2. Take the students to the nearest ditch. Get as far away from the bus as possible. Take cover on the storm side of the bus, so that the bus will not roll onto the children. Avoid areas with trees.
  3. Instruct the students to lie flat on their stomachs and cover their heads with their hands.

As with all bus evacuations, do not allow students to take their personal belongings with them other than their coats and jackets. These items can be used to cover their heads and bodies from flying debris. If the driver is going to take anything, take the first aid kit. Do not take the children to an underpass. It is not known how much shelter an underpass can provide from flying debris in a violent tornado. Most deaths and injuries in a tornado are caused by flying debris.

If the bus driver spots a funnel and there is no time to evacuate the bus, have the students remain in their seats and lie down below the window covering their heads with their hands. They should shut the bus off and get down away from the door. At anytime there is a house or building nearby that offers shelter and time permits to reach it, use it. Move to the lowest level of the structure away from windows and doors. If there is no basement, use a closet, bathroom or center hallway on the lowest level. Use cushions, blankets, or mattresses to cover the students with. These items will help protect everyone from flying debris.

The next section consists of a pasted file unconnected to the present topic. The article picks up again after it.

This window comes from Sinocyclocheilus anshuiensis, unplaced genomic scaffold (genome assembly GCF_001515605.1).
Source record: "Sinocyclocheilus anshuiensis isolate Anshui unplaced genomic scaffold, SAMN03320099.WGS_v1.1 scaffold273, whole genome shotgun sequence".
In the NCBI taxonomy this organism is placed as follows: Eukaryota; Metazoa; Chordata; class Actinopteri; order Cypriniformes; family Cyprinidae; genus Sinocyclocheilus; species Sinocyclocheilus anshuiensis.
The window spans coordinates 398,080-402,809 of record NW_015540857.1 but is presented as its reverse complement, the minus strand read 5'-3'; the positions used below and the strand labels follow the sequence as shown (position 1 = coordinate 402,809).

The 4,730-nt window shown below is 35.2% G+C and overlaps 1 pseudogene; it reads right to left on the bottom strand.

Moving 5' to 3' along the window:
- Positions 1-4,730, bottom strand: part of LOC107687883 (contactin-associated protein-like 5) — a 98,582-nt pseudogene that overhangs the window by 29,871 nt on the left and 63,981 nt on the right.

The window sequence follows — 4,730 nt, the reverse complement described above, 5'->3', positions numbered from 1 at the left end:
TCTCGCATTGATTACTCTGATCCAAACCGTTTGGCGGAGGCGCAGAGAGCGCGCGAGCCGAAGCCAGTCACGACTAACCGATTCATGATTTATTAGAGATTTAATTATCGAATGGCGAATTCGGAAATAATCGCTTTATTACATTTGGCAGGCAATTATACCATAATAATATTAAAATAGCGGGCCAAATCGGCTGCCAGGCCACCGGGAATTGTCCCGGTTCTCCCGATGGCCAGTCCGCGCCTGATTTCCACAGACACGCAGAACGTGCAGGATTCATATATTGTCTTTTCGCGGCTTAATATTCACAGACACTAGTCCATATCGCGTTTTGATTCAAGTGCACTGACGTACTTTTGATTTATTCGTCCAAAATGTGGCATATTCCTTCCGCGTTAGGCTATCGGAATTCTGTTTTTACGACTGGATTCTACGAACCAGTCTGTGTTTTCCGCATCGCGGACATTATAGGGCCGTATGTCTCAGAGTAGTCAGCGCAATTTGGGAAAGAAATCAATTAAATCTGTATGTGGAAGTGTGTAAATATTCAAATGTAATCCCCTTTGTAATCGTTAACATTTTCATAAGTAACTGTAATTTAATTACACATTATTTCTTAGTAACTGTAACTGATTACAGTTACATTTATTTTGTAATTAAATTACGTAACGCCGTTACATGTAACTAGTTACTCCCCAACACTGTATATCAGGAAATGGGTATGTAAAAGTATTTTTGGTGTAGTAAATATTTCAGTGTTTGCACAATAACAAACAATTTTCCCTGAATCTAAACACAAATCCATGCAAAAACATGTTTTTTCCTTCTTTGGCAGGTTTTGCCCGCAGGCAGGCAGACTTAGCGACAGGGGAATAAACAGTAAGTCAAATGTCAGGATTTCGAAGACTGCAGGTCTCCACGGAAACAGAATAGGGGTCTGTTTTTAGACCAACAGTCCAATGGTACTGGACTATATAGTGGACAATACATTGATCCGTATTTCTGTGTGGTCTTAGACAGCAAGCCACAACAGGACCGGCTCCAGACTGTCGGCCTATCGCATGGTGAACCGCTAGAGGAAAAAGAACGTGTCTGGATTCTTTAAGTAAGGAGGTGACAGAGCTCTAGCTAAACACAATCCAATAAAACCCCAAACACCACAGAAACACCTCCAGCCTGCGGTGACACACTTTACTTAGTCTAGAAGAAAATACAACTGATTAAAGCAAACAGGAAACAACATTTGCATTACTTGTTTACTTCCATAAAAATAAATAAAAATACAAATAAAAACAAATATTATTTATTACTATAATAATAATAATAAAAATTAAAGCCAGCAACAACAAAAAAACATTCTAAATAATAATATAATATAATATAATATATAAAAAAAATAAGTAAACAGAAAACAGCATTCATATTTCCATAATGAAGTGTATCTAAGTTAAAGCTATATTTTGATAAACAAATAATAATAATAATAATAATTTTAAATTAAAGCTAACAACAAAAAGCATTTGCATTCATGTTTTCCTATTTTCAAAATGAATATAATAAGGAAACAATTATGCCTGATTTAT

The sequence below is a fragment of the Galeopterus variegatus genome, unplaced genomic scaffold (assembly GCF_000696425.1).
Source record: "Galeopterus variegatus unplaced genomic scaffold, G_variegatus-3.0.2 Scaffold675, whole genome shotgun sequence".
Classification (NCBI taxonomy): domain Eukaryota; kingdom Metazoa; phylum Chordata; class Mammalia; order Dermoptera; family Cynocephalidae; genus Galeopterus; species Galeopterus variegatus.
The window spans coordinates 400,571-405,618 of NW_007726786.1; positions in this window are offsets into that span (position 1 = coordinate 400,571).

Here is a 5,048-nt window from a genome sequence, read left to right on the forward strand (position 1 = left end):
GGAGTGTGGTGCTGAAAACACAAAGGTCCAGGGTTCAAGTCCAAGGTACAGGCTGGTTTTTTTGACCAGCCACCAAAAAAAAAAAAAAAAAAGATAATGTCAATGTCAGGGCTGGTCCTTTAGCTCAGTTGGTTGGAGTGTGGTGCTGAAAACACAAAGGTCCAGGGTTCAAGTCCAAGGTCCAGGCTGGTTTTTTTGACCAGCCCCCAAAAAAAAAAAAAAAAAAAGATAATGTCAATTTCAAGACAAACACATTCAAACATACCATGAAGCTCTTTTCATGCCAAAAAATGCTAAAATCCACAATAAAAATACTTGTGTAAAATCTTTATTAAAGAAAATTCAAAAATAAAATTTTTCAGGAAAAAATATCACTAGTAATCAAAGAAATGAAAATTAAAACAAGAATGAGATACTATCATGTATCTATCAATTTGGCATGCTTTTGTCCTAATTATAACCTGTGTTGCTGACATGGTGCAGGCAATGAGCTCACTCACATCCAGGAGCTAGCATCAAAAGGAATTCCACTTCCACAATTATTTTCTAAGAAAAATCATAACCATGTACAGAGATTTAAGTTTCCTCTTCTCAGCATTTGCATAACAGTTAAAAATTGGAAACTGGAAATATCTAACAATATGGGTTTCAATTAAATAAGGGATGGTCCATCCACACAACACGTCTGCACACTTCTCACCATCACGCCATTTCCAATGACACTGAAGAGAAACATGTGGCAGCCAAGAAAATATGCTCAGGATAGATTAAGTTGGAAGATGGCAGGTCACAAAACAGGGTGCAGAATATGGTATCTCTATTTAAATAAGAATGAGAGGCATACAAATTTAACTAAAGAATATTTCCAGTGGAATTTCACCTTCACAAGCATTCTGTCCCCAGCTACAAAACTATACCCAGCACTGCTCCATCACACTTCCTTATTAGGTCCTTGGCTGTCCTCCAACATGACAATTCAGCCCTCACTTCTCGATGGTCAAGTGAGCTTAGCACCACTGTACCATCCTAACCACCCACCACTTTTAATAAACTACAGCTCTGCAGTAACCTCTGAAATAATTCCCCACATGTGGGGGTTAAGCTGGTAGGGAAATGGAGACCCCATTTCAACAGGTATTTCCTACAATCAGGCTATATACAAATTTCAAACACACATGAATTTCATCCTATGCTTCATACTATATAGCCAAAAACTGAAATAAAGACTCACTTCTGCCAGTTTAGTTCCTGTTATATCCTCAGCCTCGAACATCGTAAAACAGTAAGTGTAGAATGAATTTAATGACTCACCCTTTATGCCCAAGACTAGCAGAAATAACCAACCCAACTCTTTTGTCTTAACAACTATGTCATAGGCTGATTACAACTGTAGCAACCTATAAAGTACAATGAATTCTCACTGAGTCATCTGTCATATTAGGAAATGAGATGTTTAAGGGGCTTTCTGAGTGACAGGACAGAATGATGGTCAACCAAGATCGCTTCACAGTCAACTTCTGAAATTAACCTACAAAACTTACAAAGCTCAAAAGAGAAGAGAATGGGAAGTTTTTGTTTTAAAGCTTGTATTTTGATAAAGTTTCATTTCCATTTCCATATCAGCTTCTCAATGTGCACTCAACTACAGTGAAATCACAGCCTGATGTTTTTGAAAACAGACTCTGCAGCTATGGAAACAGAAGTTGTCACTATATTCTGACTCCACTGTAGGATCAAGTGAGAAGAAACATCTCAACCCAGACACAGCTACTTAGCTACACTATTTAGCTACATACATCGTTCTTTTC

Once the bus driver thinks the tornado has passed, they should look and listen for further funnel clouds before removing anyone from shelter. Sometimes there can be multiple tornados in one storm. It is absolutely imperative the driver stays calm and keeps the children calm. If the group had to take cover outside in a ditch, return the students to the bus for shelter against hail and rain that can come after a tornado. Attend to any injuries and notify dispatch as soon as possible of their location, any need for paramedics, and what the overall status is after any bus evacuation.